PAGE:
(WSVN) - Last week’s torrential rain put the spotlight on Miami Beach’s overwhelmed flood control system. The water receded but businesses and homeowners say their problems are just beginning. 7’s Brian Entin investigates.
When Miami Beach’s $400 million stormwater system fails, Tony Gallo’s restaurant “Sardinia” floods.
Tony Gallo: “Once it fills up there, it comes all the way in.”
It was bad last week, but it was even worse last October.
Tony Gallo: “Customers, we have to give them bags to put on their feet so their shoes wouldn’t get wet.”
Tony says he was left with more than $200,000 in damage.
And adding insult to injury … he got devastating news from his insurance company.
Tony Gallo: “We got a letter, denial.”
A denial letter claiming Tony’s loss wasn’t covered because his restaurant has become a basement.
And that is because of Miami Beach’s new stormwater project.
Tony Gallo: “As you can see, they raised it about three feet.”
The city spent millions to raise the roads in Sunset Harbour to alleviate street flooding.
An insurance adjustor decided Tony’s restaurant is now below the sidewalk — and underground.
Brian Entin: “So they consider your entire restaurant a basement?”
Tony Gallo: “Correct.”
Brian Entin: “And you had no idea?”
Tony Gallo: “I had no idea.”
What happened to Tony and his restaurant has homeowners in Miami Beach worried — especially in this neighborhood where the city plans to rip up roads, and raise streets.
Glenna Norton, homeowner: “About here on my leg. Right about there.”
That’s how high Glenna Norton says the city plans to raise North Bay Road.
Miami Beach crews are raising roads from South Beach to North Beach.
The city gave us this map. All of the areas in yellow are where they intend to raise the streets through the year 2025.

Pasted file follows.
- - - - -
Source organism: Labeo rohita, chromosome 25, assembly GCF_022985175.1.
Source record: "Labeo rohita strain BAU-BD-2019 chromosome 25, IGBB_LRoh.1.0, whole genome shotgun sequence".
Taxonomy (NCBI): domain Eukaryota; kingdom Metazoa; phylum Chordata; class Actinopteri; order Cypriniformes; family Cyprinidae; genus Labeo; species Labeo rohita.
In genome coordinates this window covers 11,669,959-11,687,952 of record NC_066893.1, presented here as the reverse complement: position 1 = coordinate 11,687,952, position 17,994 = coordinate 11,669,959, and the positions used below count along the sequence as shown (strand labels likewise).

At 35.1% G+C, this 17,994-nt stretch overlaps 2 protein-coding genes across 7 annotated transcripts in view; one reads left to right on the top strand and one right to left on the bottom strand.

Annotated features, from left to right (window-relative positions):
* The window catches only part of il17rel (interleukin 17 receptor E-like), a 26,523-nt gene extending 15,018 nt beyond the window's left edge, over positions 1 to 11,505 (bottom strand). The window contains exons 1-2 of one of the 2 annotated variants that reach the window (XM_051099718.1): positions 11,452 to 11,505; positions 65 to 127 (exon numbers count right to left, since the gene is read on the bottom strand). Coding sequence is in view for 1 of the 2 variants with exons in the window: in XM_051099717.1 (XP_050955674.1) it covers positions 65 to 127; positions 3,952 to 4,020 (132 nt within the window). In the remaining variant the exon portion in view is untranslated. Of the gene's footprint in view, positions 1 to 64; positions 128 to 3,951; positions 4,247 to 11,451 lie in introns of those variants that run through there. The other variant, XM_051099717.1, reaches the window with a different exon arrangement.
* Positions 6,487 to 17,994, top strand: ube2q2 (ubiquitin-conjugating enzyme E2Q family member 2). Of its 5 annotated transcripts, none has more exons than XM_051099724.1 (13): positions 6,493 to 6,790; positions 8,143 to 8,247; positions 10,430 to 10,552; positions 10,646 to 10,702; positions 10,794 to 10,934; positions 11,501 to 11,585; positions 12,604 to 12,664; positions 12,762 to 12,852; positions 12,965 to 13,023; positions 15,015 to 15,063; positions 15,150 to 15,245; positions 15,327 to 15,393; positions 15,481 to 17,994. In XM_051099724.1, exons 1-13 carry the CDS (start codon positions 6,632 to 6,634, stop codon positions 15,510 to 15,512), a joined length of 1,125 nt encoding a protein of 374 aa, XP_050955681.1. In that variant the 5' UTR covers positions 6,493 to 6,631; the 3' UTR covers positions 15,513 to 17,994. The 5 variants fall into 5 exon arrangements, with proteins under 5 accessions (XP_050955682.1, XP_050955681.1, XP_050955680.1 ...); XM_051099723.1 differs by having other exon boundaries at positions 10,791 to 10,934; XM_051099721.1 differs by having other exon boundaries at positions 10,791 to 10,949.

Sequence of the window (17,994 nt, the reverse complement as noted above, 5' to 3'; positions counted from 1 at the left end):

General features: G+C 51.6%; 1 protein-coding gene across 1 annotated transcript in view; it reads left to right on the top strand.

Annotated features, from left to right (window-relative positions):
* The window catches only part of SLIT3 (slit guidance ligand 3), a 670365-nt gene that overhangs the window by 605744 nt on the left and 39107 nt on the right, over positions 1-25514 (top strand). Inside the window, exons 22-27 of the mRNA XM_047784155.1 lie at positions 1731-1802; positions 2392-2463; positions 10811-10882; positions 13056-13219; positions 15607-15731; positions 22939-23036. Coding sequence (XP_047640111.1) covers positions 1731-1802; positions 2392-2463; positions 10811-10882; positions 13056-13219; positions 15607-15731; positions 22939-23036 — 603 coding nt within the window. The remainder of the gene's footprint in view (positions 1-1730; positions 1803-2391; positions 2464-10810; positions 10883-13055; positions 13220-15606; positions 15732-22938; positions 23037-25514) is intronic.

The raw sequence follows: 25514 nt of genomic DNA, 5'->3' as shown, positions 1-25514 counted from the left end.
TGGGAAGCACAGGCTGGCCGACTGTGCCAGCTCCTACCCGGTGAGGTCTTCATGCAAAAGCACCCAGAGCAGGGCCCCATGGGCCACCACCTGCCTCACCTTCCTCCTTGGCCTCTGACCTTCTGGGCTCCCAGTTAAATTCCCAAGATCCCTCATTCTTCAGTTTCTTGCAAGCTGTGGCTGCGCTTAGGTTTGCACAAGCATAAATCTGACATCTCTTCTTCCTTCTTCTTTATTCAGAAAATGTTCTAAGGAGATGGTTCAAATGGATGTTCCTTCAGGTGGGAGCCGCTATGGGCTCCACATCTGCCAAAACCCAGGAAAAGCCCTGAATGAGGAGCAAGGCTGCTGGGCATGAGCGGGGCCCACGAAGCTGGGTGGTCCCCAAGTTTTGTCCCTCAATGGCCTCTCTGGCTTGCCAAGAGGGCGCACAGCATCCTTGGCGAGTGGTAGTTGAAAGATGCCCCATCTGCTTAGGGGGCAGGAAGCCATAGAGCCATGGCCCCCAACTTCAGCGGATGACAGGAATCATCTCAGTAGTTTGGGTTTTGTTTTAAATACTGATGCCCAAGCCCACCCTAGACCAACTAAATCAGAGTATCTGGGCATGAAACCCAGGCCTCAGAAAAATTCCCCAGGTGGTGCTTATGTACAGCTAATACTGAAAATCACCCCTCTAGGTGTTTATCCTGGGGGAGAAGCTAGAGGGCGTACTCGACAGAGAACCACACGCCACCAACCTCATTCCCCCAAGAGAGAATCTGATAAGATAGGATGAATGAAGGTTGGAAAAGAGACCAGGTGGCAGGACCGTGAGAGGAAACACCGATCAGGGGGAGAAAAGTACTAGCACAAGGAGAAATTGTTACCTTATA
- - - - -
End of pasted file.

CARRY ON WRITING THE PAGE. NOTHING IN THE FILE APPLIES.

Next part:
Thousands of homes and businesses will be affected.
Glenna Norton: “So it is going to be even higher here.”
Glenna is worried when the road is raised … her home could also technically become a basement.
Glenna Norton: “The city says they are going to remove the water from the street, but they are not guaranteeing they are going to remove the water from my property.”
Glenna and her neighbors call the flood control project “experimental,” but city leaders insist their plan will work.
Susy Torriente, Miami Beach asst. city manager: “There could be a glitch, with insurance, but again, we are not creating basements.”
The city says it’s working with FEMA, the federal agency that oversees flood insurance policies.
Susy Torriente: “If there are hiccups, the City of Miami Beach is here to help.”
Tony has been fighting for 10 months since he filed his insurance claim.
Tony Gallo: “Everytime it rains, we have a little bit of panic.”
Panic — not knowing when the next storm will strike, and if he’ll be covered.
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